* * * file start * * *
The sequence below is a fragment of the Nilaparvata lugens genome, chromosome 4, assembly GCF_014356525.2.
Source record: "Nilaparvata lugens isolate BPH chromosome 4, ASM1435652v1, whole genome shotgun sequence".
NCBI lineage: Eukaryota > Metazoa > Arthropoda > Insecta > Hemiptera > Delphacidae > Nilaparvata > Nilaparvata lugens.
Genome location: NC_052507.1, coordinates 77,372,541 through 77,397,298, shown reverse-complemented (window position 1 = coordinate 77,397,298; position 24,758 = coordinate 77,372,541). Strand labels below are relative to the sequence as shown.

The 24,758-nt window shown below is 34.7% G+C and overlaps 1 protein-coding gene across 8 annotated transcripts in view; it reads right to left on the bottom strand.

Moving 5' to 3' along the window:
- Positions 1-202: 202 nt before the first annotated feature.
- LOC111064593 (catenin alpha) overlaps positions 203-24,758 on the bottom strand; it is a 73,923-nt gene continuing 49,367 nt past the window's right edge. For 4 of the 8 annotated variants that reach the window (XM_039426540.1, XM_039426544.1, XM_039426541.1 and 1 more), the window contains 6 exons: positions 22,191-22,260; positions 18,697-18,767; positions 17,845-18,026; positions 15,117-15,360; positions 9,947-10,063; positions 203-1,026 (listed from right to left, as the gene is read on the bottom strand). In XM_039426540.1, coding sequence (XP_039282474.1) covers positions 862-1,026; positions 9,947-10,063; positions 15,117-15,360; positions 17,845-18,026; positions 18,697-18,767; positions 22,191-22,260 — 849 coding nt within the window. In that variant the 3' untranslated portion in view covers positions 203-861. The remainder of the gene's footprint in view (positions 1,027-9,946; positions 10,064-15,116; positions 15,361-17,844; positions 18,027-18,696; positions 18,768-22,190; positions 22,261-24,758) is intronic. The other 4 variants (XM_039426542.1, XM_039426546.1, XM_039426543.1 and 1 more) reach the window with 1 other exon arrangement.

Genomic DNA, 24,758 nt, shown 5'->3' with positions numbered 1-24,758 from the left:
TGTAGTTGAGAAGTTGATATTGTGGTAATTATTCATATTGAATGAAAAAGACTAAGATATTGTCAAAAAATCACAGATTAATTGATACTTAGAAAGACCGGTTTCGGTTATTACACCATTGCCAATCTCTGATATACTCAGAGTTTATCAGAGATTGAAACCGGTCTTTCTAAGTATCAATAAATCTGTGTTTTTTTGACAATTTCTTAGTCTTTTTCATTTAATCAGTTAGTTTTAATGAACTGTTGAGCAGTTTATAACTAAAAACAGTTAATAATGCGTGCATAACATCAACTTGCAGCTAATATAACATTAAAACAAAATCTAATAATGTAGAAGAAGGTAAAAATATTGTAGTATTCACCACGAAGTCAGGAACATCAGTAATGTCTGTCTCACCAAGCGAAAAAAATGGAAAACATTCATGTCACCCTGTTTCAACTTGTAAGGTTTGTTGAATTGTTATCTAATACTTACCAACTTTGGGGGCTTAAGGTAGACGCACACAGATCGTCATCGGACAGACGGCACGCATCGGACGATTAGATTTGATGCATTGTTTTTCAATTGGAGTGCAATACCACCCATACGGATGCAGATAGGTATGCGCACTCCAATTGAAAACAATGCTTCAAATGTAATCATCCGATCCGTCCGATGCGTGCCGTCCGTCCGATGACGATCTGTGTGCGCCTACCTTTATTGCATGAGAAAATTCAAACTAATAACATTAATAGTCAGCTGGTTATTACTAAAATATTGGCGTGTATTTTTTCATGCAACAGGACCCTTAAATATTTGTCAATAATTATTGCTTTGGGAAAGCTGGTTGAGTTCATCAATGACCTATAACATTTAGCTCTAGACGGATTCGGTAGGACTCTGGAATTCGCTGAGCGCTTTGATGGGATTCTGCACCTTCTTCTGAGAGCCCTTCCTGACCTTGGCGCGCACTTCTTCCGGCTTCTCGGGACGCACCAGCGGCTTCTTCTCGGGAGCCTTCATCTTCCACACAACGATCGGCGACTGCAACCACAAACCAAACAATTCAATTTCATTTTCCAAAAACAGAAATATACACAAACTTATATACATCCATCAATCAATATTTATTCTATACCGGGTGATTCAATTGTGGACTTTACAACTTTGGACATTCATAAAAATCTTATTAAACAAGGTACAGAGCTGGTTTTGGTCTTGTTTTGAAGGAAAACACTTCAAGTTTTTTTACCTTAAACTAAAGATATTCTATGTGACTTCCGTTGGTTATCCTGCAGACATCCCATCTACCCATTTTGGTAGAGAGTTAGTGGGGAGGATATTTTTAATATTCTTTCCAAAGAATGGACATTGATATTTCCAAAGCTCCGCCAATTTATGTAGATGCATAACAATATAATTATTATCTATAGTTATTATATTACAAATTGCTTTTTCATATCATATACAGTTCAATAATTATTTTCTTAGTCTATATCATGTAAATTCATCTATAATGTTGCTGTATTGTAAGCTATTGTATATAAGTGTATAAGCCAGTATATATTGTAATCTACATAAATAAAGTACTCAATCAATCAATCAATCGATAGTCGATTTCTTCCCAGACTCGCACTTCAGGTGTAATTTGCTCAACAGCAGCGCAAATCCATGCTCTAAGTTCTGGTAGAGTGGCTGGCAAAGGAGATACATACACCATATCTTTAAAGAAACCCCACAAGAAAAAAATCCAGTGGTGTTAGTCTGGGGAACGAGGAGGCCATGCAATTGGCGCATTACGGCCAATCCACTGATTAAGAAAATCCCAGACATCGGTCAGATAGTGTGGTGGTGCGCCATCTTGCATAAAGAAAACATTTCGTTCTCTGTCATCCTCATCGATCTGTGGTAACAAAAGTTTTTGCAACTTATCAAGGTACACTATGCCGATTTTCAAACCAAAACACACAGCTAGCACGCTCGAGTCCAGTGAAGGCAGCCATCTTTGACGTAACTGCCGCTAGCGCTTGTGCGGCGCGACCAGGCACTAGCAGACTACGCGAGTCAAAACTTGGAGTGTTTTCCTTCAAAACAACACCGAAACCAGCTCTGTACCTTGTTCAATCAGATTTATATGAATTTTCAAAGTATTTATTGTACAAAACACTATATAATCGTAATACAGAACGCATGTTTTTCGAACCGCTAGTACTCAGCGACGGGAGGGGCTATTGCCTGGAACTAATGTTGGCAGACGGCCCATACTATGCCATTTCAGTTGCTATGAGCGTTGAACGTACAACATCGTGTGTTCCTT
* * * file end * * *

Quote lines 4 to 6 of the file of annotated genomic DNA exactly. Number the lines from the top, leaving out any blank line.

Genome location: NC_052507.1, coordinates 77,372,541 through 77,397,298, shown reverse-complemented (window position 1 = coordinate 77,397,298; position 24,758 = coordinate 77,372,541). Strand labels below are relative to the sequence as shown.

The 24,758-nt window shown below is 34.7% G+C and overlaps 1 protein-coding gene across 8 annotated transcripts in view; it reads right to left on the bottom strand.

Moving 5' to 3' along the window: